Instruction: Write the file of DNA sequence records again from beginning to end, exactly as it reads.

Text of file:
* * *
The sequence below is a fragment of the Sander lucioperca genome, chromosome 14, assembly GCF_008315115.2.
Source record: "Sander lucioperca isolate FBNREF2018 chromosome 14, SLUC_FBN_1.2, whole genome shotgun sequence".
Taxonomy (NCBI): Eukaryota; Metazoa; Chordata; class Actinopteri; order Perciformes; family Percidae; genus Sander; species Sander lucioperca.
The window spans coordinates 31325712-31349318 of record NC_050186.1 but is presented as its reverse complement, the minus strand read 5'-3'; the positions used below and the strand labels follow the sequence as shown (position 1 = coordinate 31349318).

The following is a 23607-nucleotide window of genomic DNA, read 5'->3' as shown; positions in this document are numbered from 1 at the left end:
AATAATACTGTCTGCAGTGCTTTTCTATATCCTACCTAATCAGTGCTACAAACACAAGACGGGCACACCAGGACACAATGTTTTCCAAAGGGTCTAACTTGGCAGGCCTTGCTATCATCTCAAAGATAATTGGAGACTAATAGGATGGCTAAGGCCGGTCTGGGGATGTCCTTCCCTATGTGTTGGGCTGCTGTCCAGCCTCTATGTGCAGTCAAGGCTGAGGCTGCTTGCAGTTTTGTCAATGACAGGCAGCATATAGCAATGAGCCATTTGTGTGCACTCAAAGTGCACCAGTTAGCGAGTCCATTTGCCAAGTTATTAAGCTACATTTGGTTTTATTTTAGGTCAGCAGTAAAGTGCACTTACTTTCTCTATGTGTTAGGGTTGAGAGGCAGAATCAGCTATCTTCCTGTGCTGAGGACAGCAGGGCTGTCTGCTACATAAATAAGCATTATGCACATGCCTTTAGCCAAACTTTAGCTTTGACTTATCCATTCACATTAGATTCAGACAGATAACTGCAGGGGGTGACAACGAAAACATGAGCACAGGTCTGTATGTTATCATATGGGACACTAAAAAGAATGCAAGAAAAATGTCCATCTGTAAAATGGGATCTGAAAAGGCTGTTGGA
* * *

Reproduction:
The sequence below is a fragment of the Sander lucioperca genome, chromosome 14, assembly GCF_008315115.2.
Source record: "Sander lucioperca isolate FBNREF2018 chromosome 14, SLUC_FBN_1.2, whole genome shotgun sequence".
Taxonomy (NCBI): Eukaryota; Metazoa; Chordata; class Actinopteri; order Perciformes; family Percidae; genus Sander; species Sander lucioperca.
The window spans coordinates 31325712-31349318 of record NC_050186.1 but is presented as its reverse complement, the minus strand read 5'-3'; the positions used below and the strand labels follow the sequence as shown (position 1 = coordinate 31349318).

The following is a 23607-nucleotide window of genomic DNA, read 5'->3' as shown; positions in this document are numbered from 1 at the left end:
AATAATACTGTCTGCAGTGCTTTTCTATATCCTACCTAATCAGTGCTACAAACACAAGACGGGCACACCAGGACACAATGTTTTCCAAAGGGTCTAACTTGGCAGGCCTTGCTATCATCTCAAAGATAATTGGAGACTAATAGGATGGCTAAGGCCGGTCTGGGGATGTCCTTCCCTATGTGTTGGGCTGCTGTCCAGCCTCTATGTGCAGTCAAGGCTGAGGCTGCTTGCAGTTTTGTCAATGACAGGCAGCATATAGCAATGAGCCATTTGTGTGCACTCAAAGTGCACCAGTTAGCGAGTCCATTTGCCAAGTTATTAAGCTACATTTGGTTTTATTTTAGGTCAGCAGTAAAGTGCACTTACTTTCTCTATGTGTTAGGGTTGAGAGGCAGAATCAGCTATCTTCCTGTGCTGAGGACAGCAGGGCTGTCTGCTACATAAATAAGCATTATGCACATGCCTTTAGCCAAACTTTAGCTTTGACTTATCCATTCACATTAGATTCAGACAGATAACTGCAGGGGGTGACAACGAAAACATGAGCACAGGTCTGTATGTTATCATATGGGACACTAAAAAGAATGCAAGAAAAATGTCCATCTGTAAAATGGGATCTGAAAAGGCTGTTGGA